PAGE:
I’ve had a few previous posts on here about MLB teams and social media, including this infographic about MLB fans on Facebook. I don’t believe I’ve previously posted anything like this regarding Twitter, however, so I suppose this is that post.
Here’s an infographic from 57hits.com that, instead of looking at the fans, takes a look at the number of Major League ballplayers on Twitter. The graphic appears to be from 2013, so the data isn’t up-to-date, though I do find it interesting that (at that time, at least) the AL East was far out ahead of the rest of the crowd.
I was the greenest rookie that ever was. One evening I was standing out on the sidewalk when a stranger approached and said, ‘You’re famous already kid. See, they’ve named a hotel for you.’ I looked across the street and sure enough, there was a big illuminated sign that read ‘Johnson Hotel.’ Well, do you know that I was so green that I actually believed the man!
Less than two years after retiring, John McGraw died on February 25, 1934 at his home in New Rochelle, New York. McGraw passed away due to prostate cancer and uremic poisoning at the age of 60 and is interred in New Cathedral Cemetery in Baltimore, Maryland. In 1937, he became a member of the Baseball Hall of Fame’s second induction class.
Having obtained his parents’ permission, Joe Nuxhall signed a contract with the Cincinnati Reds on February 18, 1944 at the age of fifteen years old. Nuxhall would become the youngest player ever to appear in a major league game, tossing 2/3 of an inning for Cincinnati that June, with forty-nine days to go until his sixteenth birthday.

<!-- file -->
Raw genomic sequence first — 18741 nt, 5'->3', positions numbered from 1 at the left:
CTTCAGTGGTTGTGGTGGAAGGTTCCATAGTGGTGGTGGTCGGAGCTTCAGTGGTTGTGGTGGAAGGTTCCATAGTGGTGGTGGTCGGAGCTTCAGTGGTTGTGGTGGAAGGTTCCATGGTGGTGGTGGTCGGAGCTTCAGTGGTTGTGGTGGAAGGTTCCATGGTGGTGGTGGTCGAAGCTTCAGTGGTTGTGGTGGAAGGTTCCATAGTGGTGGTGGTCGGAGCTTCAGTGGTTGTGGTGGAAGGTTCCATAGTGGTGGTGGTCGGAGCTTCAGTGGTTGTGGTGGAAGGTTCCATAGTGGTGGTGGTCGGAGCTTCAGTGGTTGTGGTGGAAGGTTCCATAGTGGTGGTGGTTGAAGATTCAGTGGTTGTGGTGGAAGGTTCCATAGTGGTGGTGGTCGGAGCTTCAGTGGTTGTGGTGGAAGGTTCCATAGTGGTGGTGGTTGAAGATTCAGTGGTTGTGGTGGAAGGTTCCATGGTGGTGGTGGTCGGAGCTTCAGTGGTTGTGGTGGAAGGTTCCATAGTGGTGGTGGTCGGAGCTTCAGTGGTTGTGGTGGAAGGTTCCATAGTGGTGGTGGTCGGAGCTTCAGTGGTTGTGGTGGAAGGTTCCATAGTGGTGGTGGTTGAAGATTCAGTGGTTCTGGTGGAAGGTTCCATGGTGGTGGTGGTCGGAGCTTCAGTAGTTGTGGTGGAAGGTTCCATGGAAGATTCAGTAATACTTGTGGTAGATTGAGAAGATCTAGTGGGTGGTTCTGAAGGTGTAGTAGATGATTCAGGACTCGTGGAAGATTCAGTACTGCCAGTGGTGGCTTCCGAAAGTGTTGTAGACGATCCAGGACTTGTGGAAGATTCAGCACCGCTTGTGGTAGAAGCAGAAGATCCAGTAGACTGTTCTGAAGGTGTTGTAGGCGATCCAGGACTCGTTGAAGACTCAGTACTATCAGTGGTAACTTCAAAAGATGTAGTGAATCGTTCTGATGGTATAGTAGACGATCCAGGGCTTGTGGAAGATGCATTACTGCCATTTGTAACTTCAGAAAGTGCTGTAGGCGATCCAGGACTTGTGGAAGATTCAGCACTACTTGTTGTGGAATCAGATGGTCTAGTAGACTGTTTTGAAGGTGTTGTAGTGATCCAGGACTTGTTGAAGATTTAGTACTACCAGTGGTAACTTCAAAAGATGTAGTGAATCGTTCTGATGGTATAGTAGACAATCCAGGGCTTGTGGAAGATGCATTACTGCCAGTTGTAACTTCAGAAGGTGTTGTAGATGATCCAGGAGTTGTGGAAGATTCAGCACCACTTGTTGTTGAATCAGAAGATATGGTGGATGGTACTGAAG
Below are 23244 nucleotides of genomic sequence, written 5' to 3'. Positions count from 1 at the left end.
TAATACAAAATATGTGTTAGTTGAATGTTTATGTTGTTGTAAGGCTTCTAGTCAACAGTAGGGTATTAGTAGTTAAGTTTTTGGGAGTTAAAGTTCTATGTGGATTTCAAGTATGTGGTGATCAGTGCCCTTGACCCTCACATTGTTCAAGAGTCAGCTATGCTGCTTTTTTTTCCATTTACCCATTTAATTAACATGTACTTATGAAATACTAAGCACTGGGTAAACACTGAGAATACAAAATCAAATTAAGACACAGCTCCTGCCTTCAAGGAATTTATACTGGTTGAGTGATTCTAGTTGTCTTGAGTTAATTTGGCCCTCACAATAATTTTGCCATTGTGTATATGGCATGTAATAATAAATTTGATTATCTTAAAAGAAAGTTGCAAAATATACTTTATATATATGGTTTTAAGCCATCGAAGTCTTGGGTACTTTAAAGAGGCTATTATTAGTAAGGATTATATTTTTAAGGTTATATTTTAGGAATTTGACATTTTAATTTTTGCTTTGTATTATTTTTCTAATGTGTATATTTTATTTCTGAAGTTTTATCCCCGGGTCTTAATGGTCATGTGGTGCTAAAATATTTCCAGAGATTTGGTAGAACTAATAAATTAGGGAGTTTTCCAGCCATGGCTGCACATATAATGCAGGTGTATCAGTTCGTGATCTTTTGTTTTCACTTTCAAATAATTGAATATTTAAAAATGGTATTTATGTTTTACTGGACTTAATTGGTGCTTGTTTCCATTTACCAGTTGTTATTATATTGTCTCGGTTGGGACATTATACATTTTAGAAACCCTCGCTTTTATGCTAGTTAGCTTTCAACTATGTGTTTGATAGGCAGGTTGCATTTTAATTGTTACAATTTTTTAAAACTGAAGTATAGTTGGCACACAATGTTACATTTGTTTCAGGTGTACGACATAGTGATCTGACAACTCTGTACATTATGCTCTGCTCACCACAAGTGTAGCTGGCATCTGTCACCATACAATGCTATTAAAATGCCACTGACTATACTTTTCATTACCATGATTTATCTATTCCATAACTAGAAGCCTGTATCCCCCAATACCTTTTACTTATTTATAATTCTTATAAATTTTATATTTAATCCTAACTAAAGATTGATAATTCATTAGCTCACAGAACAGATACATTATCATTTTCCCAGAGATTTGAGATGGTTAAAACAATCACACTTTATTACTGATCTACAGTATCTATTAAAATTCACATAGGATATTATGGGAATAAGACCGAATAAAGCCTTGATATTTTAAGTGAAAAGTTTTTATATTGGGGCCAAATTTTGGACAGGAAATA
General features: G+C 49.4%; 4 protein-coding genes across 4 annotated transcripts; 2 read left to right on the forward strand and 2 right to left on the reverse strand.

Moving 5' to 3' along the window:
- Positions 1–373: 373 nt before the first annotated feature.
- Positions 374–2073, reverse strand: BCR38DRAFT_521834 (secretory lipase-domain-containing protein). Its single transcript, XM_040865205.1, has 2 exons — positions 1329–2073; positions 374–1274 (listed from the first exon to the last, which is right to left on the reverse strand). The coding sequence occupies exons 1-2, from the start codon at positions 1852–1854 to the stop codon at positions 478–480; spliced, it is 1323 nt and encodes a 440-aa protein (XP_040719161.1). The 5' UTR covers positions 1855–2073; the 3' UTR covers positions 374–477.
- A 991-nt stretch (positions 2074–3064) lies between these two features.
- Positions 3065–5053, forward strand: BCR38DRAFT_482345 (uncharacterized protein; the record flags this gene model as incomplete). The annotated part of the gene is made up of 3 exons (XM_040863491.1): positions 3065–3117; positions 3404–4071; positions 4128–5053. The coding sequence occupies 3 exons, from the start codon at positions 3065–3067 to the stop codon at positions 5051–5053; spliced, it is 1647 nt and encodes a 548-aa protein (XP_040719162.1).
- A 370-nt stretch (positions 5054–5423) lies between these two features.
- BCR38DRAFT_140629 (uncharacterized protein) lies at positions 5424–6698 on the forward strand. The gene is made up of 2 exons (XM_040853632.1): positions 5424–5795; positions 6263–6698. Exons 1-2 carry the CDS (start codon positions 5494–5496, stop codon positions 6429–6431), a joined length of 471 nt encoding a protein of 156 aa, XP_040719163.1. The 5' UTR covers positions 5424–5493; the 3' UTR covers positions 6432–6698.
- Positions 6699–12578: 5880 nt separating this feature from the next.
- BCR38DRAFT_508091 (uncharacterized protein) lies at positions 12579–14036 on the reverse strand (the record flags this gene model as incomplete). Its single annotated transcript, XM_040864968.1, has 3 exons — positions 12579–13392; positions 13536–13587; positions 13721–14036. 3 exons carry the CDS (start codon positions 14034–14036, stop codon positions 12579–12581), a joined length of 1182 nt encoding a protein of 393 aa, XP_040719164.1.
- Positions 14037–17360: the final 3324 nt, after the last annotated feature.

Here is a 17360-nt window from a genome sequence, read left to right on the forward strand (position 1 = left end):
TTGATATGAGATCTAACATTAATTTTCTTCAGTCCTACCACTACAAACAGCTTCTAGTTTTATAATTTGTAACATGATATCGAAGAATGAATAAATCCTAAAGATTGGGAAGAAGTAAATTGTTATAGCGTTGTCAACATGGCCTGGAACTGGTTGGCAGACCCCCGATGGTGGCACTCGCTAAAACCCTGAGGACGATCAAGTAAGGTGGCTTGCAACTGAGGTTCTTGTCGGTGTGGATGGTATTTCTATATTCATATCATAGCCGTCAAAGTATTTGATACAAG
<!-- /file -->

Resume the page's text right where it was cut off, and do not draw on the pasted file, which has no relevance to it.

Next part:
Bud Fowler was the earliest known African-American player in organized professional baseball, as well as the first to play on integrated teams. Born John W. Jackson on March 16, 1858, Fowler was the son of a fugitive slave-turned-barber. His father had escaped from slavery and migrated to New York, eventually settling in Cooperstown. The young John Jackson learned to play baseball during his youth in Cooperstown, but it remains unknown why he went on to adopt the name “Bud Fowler.”
Fowler learned to be a barber like his father, working in the profession to supplement his income while he played ball. He played amateur ball for a few years, and his first year of prominence in the game came in 1878 at the age of twenty. By this time John W. Jackson was calling himself “Bud Fowler,” and would be known by this moniker throughout his baseball career. On April 24, 1878, he pitched a game for the Chelsea Picked Nine, who defeated the Boston Red Caps, champions of the National League in 1877. He pitched some more for the Chelsea team, then played a few games with the Lynn Live Oaks, and finally finished that season with the Worcester club.
The Lynn Live Oaks were a member of the International Association (IA), considered by some historians to be the first minor league, as they operated in cooperation with the National League. Thus, with his stint with the Live Oaks in 1878, Fowler became the first African-American to integrate a team in minor league history, and thus the game’s first African-American professional ballplayer.